Belfast Telegraph

Rogue trader goes on trial for his multi-billion gambles

Rogue trader Jerome Kerviel went on trial in Paris yesterday accused of one of history's biggest bank frauds.

Mr Kerviel is charged with gambling tens of billions of euros in secret trades that humiliated French banking powerhouse Societe Generale. The scandal led to €5bn (£4.2bn) in losses once the bank unwound Kerviel’s positions in January 2008.

The case broke ahead of what would become a series of crises in the finance world, from the fall of Lehman Brothers, to Wall Street financier Bernard Madoff’s multi-billion-dollar Ponzi scheme.

Kerviel, 33, now working at a computer technology company, plans to argue that he was a scapegoat for the bank, that risky betting practices were commonplace among traders, and that superiors knew what he was doing and said nothing as long as he was making money for the bank.

The trader, with dark circles under his eyes, stood before the court and answered questions about his identity and current status, wiping sweat from his brow at one point. A judge read out the charges against him: forgery, breach of trust, and unauthorised computer use.

His former bosses were questioned in the probe, but none of them face charges. A few bank executives resigned in the scandal’s aftermath, including chairman Daniel Bouton.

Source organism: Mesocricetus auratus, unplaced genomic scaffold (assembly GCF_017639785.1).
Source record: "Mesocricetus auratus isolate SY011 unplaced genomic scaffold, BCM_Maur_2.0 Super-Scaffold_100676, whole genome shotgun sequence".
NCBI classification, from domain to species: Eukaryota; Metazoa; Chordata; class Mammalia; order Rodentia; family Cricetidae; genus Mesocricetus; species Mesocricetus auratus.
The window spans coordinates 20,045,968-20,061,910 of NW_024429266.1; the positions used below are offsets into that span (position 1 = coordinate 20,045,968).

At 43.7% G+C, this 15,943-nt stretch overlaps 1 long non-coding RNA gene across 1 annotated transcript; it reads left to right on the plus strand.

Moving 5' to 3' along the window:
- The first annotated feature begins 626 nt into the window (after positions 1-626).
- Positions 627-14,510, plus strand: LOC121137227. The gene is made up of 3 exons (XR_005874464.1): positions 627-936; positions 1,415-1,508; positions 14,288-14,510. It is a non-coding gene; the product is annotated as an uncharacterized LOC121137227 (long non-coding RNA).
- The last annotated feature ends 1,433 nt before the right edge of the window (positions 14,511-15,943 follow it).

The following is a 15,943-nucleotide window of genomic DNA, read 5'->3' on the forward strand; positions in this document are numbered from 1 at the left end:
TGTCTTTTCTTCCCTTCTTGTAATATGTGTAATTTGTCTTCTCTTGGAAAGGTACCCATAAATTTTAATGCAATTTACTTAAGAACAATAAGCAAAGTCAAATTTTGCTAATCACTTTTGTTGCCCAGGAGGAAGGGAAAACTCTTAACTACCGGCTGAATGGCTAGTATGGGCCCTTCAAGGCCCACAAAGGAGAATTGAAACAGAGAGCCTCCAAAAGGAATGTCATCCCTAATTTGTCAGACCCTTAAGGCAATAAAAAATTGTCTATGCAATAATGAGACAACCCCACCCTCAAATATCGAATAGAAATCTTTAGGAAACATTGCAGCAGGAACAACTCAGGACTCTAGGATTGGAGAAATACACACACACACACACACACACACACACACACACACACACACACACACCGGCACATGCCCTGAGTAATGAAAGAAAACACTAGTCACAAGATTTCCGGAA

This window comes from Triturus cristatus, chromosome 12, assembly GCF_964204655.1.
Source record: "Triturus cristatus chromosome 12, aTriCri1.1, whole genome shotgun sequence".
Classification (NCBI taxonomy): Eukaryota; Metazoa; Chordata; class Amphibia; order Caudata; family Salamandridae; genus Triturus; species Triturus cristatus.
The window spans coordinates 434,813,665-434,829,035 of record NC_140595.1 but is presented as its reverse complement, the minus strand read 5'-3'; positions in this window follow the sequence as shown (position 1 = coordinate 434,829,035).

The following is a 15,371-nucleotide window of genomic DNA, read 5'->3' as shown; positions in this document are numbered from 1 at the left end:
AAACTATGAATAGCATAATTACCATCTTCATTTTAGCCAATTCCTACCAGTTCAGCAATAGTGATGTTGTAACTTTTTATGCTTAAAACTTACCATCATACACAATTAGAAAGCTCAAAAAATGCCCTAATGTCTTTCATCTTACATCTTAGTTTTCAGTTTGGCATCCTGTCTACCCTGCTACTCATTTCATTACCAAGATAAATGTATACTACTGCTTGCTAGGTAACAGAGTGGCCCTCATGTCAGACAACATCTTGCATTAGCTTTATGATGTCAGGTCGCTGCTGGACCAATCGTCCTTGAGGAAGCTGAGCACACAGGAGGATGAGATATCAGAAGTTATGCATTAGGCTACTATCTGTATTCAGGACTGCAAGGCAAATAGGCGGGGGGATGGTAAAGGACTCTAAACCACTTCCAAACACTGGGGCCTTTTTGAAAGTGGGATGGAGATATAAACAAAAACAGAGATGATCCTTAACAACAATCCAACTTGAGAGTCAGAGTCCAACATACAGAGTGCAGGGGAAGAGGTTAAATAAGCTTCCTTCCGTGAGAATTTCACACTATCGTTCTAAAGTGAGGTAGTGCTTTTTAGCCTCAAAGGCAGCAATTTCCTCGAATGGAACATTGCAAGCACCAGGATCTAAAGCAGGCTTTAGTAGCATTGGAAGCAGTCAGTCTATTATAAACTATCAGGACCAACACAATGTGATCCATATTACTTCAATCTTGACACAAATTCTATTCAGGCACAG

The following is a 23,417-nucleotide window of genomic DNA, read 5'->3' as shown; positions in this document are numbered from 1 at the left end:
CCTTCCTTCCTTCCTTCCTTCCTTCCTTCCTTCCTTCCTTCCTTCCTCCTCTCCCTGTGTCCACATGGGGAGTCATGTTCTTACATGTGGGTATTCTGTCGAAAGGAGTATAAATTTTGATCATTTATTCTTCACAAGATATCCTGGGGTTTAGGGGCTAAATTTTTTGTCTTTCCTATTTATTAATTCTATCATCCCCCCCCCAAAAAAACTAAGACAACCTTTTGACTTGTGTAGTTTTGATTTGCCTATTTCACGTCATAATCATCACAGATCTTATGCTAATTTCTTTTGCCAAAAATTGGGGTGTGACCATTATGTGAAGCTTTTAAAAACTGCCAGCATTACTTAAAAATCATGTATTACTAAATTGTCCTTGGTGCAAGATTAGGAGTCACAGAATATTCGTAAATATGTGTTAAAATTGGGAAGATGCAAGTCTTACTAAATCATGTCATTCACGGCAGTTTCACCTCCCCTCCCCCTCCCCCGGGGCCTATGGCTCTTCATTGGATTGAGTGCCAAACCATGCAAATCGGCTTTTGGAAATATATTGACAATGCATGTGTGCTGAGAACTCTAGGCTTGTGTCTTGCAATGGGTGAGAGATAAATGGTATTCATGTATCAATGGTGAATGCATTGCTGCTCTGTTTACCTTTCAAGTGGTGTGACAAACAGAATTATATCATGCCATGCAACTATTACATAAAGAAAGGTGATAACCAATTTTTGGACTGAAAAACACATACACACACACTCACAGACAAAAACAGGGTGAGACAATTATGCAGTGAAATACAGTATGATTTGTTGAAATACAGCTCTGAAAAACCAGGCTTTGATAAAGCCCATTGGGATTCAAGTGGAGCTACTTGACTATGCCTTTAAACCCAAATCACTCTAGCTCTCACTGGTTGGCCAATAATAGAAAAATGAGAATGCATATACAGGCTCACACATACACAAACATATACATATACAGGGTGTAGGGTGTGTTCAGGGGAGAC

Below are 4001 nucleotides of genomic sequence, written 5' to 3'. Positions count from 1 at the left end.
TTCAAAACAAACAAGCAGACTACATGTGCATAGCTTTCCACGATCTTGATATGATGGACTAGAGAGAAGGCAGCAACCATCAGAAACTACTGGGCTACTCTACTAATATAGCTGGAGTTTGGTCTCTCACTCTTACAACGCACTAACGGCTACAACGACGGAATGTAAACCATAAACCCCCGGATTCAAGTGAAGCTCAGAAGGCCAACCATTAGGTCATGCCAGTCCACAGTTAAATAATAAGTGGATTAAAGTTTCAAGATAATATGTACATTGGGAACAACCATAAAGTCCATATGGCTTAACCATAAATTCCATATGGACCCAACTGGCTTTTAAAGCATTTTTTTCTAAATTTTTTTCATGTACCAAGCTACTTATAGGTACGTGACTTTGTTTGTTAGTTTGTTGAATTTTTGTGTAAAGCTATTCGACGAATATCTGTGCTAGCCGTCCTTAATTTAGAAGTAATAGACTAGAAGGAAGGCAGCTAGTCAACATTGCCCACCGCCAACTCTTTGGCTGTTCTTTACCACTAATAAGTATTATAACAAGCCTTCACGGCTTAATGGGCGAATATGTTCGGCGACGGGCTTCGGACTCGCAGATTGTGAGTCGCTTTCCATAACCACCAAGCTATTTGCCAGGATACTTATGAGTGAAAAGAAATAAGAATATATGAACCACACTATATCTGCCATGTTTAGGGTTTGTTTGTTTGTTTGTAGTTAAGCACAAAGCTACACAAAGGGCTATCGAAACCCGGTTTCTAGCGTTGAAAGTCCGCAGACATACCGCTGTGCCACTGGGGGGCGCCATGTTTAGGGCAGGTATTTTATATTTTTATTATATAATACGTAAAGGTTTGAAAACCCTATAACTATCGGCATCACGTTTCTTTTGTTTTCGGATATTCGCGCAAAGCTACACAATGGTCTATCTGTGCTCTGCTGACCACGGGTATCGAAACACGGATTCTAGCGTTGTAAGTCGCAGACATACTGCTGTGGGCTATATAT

Mr Kerviel has told investigators that the weight of money lost meaning for him, that he was living in a virtual world, and had disconnected from reality. Prosecutors and the bank have said he did not appear to profit from his unauthorised trades.

The former futures trader risks five years in prison if convicted.

He has argued that Societe Generale was trying to deflect attention from subprime-related losses by making him a scapegoat.

The bank says Mr Kerviel made bets of €50bn on futures contracts on three European equity indices. Societe Generale secretly began unwinding his positions on January 21, 2008, when US markets were closed, putting massive pressure on futures markets and exacerbating its losses.

Since the scandal, Societe Generale has tightened computer security, reinforced controls, and taken more account of the possibility of fraud.

Belfast Telegraph

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